“A fresh coat of neutral paint is a nice touch prior to listing but is not a necessity,” Hammer said. “A new home buyer may want specific colors so it is dependent on whether the seller wants to take the time and/or money to have it done.”

However, touching up any flaking, cracking or peeling paint is a must.

“Take care of any cracking, peeling or flaking paint, as that will disqualify a home from [Veterans Affairs], [Federal Housing Administration] or Maine State Housing lending programs, without being corrected,” Perkins said. “Do not leave any paint chips on the ground.”

The same goes for the outside of your house if you have wood siding that needs paint touch-ups.

“That’s an important thing for sure,” Turnbull said. “If you have flaking, peeling paint on the exterior of your home, it will not qualify for certain kinds of financing. We want to get that addressed.”

Check to make sure everything is working

Test every light switch, door handle, faucet and appliance in your house to make sure it is working before you list your house.

“Repairing anything like that prior to listing is important,” Turnbull said. “People really want to have a move-in ready property.”

Also, make sure you replace any burnt out light bulbs.

“We want to turn on the light switch and have the light turn on,” Turnbull said. “You want to get those nice bright white light bulbs.”

Larger systems in your house should also be serviced.

“If you haven’t had your septic pumped, we’ll ask you to get that pumped,” Turnbull said. “Same thing with your heating system, if you haven’t had that serviced in the last 12 months, we ask you to get that done. If you have private water you can get a water test done. If you have a water filtration system, having that service done. People love to see that you’ve done routine maintenance on your home. It gives them good peace of mind. The more maintenance records that we can show that you have taken care of, the more buyers we’ll be appealing to.”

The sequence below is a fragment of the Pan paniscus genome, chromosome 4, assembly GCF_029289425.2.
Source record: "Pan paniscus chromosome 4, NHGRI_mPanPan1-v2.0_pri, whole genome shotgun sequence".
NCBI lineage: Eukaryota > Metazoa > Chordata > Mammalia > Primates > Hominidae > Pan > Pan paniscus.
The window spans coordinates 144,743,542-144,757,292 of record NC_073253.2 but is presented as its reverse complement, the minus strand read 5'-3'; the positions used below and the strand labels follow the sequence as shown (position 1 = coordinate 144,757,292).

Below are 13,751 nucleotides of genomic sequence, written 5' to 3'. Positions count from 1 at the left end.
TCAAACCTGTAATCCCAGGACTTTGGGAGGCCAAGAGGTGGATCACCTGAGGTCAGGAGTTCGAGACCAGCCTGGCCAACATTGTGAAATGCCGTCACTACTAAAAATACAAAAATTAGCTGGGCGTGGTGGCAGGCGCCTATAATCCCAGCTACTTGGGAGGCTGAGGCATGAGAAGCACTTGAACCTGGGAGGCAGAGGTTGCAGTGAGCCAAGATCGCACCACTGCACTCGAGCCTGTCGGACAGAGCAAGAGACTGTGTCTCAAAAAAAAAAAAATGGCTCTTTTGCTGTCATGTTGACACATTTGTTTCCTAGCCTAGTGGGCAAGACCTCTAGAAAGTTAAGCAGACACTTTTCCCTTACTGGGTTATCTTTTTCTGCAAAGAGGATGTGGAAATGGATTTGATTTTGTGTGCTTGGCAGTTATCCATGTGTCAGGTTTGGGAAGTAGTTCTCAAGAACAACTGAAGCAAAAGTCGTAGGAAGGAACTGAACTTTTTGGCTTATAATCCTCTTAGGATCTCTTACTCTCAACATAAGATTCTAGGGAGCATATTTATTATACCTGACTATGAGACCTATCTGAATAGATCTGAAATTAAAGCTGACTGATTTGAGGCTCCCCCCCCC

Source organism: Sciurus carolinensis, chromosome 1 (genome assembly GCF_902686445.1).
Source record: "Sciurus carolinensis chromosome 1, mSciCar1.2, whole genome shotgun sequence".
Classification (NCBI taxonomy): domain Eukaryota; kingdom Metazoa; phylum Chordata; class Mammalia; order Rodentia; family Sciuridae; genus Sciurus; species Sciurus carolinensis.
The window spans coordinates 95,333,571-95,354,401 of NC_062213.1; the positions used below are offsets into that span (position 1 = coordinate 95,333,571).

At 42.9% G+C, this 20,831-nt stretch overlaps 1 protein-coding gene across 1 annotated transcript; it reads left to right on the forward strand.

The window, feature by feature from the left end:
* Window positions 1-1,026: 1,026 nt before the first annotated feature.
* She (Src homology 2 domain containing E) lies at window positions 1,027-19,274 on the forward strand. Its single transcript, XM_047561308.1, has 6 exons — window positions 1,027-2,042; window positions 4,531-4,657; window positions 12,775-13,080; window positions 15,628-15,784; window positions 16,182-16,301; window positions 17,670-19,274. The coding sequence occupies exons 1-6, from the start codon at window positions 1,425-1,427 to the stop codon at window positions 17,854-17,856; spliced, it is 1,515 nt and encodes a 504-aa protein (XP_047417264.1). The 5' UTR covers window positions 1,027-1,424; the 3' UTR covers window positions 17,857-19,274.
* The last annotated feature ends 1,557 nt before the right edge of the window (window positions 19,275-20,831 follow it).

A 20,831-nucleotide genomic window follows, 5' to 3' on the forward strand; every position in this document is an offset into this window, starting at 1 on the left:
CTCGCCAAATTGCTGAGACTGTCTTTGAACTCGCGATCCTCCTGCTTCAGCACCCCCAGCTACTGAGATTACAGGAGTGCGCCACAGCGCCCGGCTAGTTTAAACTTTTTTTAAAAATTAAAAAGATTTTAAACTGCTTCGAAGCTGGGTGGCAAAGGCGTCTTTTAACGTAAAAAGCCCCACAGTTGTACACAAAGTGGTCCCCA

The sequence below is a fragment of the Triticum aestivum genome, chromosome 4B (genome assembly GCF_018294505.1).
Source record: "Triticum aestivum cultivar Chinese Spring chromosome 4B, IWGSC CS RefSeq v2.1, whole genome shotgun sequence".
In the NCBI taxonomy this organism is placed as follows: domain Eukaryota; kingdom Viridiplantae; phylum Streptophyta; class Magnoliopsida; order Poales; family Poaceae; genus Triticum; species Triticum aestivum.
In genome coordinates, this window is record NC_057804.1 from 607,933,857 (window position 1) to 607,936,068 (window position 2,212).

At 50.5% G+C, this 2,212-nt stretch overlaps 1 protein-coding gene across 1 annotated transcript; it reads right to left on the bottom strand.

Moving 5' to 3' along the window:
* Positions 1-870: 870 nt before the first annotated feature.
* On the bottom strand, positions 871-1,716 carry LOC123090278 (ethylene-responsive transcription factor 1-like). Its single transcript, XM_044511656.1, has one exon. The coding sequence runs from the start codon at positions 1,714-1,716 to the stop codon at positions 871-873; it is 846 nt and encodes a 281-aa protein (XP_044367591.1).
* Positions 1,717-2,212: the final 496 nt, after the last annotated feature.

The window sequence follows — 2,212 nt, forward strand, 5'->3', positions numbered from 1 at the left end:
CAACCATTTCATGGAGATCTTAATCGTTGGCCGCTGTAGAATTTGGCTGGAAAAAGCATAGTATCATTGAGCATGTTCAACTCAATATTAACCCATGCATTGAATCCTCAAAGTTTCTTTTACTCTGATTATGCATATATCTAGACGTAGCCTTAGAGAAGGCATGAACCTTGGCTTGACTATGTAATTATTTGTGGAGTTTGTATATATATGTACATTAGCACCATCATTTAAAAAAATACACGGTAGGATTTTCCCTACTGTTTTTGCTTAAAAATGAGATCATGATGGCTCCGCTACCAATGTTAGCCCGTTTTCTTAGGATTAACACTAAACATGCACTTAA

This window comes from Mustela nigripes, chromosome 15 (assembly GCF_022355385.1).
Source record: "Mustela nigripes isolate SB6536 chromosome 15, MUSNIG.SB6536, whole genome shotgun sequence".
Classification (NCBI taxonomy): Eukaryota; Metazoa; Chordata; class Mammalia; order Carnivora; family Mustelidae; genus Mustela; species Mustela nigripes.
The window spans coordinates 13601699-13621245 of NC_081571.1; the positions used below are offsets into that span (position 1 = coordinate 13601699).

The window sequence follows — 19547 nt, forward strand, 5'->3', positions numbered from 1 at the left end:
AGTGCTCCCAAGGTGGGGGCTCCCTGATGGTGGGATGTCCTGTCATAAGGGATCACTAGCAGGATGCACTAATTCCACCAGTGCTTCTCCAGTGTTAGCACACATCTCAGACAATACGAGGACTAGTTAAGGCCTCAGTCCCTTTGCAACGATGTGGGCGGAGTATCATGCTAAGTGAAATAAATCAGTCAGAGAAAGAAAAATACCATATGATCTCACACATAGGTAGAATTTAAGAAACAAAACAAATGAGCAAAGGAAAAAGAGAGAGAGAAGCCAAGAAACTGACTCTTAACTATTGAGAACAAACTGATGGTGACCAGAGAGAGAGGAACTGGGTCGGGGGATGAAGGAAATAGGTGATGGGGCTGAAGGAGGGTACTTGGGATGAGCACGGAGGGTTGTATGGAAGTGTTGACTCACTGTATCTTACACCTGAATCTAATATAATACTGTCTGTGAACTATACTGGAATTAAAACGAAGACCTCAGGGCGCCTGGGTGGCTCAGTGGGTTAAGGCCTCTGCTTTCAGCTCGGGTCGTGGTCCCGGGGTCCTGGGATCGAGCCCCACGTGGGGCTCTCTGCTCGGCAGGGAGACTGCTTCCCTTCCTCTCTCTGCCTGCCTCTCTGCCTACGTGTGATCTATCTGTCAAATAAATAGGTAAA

Safety elements are also important. Perkins said to test your smoke and carbon monoxide detectors and install new ones if they are not working.

Beautify the outside

Curb appeal is important when you are listing your house.

“This time of year it’s a great time to start putting fresh mulch in your flower beds,” Turnbull said. “If you’re able to paint your front door, that’s a really cheap and easy way to add a lot of curb appeal as well as potted plants. Make that front porch really pop.”

If you have dirty vinyl siding, Turnbull also recommended getting it power washed. Perkins suggested painting the trim, adding window box planters or hanging baskets with flowers and reseed your lawn if you have bare spots.

Decluttering also applies to your outdoor space.

“Remove any unregistered vehicles, park the boat and campers [and] four-wheelers neatly in an unobtrusive place,” Perkins said. “Get rid of any old construction materials or projects.”

The season also matters when it comes to the exterior of your house. If you are listing your house during the winter, Turnbull said to keep up with plowing your driveway and clearing your walkway and deck of snow.

Consider updating high-value rooms

If you have been putting off that kitchen or bathroom update, you might want to do that before you list your house.

“Kitchens and bathrooms are what sell homes,” Turnbull said. “That’s a place where we say if you’re willing to get new appliances, update your countertops — if they’re laminate, get quartz or granite — that would be really appealing to buyers and you’d recoup your investment on that.”

Turnbull said that one easy thing you can do if you don’t have a lot of money to invest in a full renovation is to paint your cabinets a neutral color, like white or light gray, and then update the cabinet pulls.

“That can totally transform the space without having to spend the money on brand new cabinets.”

Also, Perkins said that if you do not have ground-fault circuit interrupter, or GFCI, outlets in your kitchens and bathrooms, you should have them updated before you list your house, or else it will not qualify for certain lending programs.